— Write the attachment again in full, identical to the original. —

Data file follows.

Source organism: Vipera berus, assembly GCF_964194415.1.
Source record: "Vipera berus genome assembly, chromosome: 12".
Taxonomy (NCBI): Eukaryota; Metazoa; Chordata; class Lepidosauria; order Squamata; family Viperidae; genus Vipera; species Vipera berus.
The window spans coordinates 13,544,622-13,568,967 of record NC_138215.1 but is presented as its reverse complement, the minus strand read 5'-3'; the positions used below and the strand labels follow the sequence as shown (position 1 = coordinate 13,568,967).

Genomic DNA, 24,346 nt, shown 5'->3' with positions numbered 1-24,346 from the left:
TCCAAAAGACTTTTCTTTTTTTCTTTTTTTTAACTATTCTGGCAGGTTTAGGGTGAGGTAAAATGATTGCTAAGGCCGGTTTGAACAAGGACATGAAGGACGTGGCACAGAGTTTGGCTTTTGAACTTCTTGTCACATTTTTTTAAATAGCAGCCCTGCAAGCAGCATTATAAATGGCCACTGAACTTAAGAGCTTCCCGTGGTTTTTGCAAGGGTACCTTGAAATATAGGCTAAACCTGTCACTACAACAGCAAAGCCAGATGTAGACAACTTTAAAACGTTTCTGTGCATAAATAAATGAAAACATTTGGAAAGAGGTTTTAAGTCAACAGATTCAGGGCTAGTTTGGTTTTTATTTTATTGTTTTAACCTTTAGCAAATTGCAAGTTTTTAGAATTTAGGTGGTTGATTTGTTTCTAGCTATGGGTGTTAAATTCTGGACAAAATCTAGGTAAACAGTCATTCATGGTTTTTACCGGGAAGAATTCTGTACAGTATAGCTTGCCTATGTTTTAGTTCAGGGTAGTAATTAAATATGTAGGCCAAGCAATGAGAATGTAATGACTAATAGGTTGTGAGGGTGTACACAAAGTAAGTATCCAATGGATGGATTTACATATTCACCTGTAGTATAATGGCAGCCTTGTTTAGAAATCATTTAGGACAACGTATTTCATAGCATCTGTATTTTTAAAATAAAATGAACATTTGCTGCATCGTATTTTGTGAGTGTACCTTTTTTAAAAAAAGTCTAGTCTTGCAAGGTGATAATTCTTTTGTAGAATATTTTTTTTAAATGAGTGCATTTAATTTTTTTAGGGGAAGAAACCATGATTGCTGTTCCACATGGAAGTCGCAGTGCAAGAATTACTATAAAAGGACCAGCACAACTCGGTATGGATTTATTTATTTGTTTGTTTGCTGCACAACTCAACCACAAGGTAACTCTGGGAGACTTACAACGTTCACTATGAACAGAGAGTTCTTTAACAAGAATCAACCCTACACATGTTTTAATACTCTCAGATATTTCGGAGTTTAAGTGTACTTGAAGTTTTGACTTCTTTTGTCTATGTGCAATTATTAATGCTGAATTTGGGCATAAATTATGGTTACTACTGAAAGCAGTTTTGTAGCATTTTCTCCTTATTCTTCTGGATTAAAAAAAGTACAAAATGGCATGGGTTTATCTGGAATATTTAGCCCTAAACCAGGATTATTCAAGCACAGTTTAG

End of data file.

Source organism: Vipera berus, assembly GCF_964194415.1.
Source record: "Vipera berus genome assembly, chromosome: 12".
Taxonomy (NCBI): Eukaryota; Metazoa; Chordata; class Lepidosauria; order Squamata; family Viperidae; genus Vipera; species Vipera berus.
The window spans coordinates 13,544,622-13,568,967 of record NC_138215.1 but is presented as its reverse complement, the minus strand read 5'-3'; the positions used below and the strand labels follow the sequence as shown (position 1 = coordinate 13,568,967).

Genomic DNA, 24,346 nt, shown 5'->3' with positions numbered 1-24,346 from the left:
TCCAAAAGACTTTTCTTTTTTTCTTTTTTTTAACTATTCTGGCAGGTTTAGGGTGAGGTAAAATGATTGCTAAGGCCGGTTTGAACAAGGACATGAAGGACGTGGCACAGAGTTTGGCTTTTGAACTTCTTGTCACATTTTTTTAAATAGCAGCCCTGCAAGCAGCATTATAAATGGCCACTGAACTTAAGAGCTTCCCGTGGTTTTTGCAAGGGTACCTTGAAATATAGGCTAAACCTGTCACTACAACAGCAAAGCCAGATGTAGACAACTTTAAAACGTTTCTGTGCATAAATAAATGAAAACATTTGGAAAGAGGTTTTAAGTCAACAGATTCAGGGCTAGTTTGGTTTTTATTTTATTGTTTTAACCTTTAGCAAATTGCAAGTTTTTAGAATTTAGGTGGTTGATTTGTTTCTAGCTATGGGTGTTAAATTCTGGACAAAATCTAGGTAAACAGTCATTCATGGTTTTTACCGGGAAGAATTCTGTACAGTATAGCTTGCCTATGTTTTAGTTCAGGGTAGTAATTAAATATGTAGGCCAAGCAATGAGAATGTAATGACTAATAGGTTGTGAGGGTGTACACAAAGTAAGTATCCAATGGATGGATTTACATATTCACCTGTAGTATAATGGCAGCCTTGTTTAGAAATCATTTAGGACAACGTATTTCATAGCATCTGTATTTTTAAAATAAAATGAACATTTGCTGCATCGTATTTTGTGAGTGTACCTTTTTTAAAAAAAGTCTAGTCTTGCAAGGTGATAATTCTTTTGTAGAATATTTTTTTTAAATGAGTGCATTTAATTTTTTTAGGGGAAGAAACCATGATTGCTGTTCCACATGGAAGTCGCAGTGCAAGAATTACTATAAAAGGACCAGCACAACTCGGTATGGATTTATTTATTTGTTTGTTTGCTGCACAACTCAACCACAAGGTAACTCTGGGAGACTTACAACGTTCACTATGAACAGAGAGTTCTTTAACAAGAATCAACCCTACACATGTTTTAATACTCTCAGATATTTCGGAGTTTAAGTGTACTTGAAGTTTTGACTTCTTTTGTCTATGTGCAATTATTAATGCTGAATTTGGGCATAAATTATGGTTACTACTGAAAGCAGTTTTGTAGCATTTTCTCCTTATTCTTCTGGATTAAAAAAAGTACAAAATGGCATGGGTTTATCTGGAATATTTAGCCCTAAACCAGGATTATTCAAGCACAGTTTAG